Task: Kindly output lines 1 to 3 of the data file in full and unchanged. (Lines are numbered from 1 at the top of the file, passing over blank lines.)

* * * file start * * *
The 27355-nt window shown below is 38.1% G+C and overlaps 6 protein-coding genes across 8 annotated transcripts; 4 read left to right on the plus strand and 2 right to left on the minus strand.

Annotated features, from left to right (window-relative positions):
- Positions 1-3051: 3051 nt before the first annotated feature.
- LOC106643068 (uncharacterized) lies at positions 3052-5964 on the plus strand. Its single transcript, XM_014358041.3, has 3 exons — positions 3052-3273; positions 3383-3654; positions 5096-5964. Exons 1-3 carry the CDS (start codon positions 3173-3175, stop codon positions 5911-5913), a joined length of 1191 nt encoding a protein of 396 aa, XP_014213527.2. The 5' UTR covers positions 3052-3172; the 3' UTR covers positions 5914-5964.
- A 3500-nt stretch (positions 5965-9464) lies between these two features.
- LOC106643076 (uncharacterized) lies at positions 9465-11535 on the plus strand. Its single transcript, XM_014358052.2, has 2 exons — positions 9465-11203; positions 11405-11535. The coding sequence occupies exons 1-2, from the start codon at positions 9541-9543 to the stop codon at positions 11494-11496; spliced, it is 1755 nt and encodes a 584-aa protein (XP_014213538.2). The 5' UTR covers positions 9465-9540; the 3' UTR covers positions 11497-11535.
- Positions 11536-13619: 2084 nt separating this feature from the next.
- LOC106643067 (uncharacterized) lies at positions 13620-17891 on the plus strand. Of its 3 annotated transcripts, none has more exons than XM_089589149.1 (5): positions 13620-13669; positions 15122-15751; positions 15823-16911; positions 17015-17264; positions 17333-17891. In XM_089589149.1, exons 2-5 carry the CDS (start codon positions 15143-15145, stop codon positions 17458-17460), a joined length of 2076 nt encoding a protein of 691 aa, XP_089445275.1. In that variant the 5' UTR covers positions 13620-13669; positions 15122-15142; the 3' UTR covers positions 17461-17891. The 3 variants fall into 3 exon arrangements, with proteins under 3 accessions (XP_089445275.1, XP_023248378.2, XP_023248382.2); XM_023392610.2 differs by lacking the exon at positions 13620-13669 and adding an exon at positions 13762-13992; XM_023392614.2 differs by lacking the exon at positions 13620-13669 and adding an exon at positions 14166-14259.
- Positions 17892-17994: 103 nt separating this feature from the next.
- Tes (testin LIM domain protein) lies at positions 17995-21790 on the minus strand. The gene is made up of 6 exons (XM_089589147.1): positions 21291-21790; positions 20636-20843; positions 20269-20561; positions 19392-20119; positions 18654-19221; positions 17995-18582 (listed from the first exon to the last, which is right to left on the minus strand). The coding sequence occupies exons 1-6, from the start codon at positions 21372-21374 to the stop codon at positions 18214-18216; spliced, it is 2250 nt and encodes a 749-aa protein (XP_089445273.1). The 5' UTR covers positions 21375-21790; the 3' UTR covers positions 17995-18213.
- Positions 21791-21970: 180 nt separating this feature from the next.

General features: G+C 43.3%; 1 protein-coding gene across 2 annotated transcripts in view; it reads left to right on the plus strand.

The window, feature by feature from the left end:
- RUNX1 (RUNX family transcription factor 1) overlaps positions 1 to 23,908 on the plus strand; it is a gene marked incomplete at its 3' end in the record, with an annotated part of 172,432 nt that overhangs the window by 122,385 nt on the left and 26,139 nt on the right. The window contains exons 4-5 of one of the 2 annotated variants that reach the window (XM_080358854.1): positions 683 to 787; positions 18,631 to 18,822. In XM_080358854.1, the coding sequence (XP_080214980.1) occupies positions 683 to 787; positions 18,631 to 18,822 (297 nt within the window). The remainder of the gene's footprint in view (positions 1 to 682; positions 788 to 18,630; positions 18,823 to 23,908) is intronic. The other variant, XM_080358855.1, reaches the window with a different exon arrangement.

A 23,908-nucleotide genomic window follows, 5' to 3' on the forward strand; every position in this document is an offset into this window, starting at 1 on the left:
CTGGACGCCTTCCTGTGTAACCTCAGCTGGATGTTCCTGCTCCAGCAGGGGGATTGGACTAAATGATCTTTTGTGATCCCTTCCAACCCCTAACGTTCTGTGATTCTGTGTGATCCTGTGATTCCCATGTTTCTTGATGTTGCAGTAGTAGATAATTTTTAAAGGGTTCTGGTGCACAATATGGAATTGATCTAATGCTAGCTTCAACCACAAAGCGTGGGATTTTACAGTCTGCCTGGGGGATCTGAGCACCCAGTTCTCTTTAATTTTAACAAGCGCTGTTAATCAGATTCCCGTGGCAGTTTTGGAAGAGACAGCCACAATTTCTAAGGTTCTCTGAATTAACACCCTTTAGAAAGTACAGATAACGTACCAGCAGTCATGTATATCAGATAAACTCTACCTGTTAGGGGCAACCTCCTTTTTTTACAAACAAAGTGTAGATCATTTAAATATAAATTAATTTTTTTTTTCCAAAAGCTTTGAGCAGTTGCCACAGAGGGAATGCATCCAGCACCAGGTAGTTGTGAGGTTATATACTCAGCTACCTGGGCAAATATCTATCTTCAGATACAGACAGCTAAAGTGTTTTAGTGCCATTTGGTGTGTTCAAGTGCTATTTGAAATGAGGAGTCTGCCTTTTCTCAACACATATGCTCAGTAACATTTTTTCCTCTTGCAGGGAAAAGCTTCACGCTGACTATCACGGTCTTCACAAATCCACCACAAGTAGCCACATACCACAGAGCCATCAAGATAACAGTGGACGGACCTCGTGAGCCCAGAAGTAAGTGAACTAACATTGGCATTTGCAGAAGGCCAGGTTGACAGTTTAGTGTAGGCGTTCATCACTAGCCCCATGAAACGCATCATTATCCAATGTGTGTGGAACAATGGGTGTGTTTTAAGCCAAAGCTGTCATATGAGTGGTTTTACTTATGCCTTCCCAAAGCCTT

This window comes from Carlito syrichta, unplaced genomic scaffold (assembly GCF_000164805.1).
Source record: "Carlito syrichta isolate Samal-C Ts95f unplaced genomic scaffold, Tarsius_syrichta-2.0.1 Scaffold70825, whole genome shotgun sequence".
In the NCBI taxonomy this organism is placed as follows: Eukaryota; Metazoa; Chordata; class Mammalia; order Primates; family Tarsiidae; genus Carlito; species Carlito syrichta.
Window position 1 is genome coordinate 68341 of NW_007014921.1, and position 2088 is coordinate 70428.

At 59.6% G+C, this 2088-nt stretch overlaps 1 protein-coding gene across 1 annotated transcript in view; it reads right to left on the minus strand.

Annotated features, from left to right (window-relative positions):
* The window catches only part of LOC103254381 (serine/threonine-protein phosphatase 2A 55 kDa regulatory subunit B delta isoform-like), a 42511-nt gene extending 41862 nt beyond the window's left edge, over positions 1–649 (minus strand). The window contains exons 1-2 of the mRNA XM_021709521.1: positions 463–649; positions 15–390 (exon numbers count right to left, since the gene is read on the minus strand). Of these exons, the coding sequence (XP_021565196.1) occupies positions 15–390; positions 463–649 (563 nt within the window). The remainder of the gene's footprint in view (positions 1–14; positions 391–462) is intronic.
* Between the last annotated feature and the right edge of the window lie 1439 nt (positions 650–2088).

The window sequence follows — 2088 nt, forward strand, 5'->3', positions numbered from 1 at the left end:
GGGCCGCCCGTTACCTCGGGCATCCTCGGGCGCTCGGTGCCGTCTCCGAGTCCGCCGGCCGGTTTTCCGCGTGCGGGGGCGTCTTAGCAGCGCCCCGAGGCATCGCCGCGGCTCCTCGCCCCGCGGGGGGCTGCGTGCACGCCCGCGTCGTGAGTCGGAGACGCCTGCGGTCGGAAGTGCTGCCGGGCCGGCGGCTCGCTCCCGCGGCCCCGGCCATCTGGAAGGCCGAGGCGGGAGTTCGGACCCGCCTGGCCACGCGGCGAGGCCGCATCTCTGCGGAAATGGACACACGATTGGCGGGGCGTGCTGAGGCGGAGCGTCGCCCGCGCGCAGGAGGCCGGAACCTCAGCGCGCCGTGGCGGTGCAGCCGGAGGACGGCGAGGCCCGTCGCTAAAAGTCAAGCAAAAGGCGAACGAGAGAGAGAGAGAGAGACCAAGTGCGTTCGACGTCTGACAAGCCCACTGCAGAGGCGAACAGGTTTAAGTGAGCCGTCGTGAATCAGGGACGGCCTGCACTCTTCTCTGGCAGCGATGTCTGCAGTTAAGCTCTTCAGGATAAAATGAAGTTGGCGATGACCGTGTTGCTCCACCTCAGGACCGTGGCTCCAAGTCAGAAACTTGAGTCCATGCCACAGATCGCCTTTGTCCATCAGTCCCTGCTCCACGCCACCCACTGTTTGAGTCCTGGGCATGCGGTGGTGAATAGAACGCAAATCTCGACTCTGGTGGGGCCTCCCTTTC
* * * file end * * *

The 27355-nt window shown below is 38.1% G+C and overlaps 6 protein-coding genes across 8 annotated transcripts; 4 read left to right on the plus strand and 2 right to left on the minus strand.

Annotated features, from left to right (window-relative positions):
- Positions 1-3051: 3051 nt before the first annotated feature.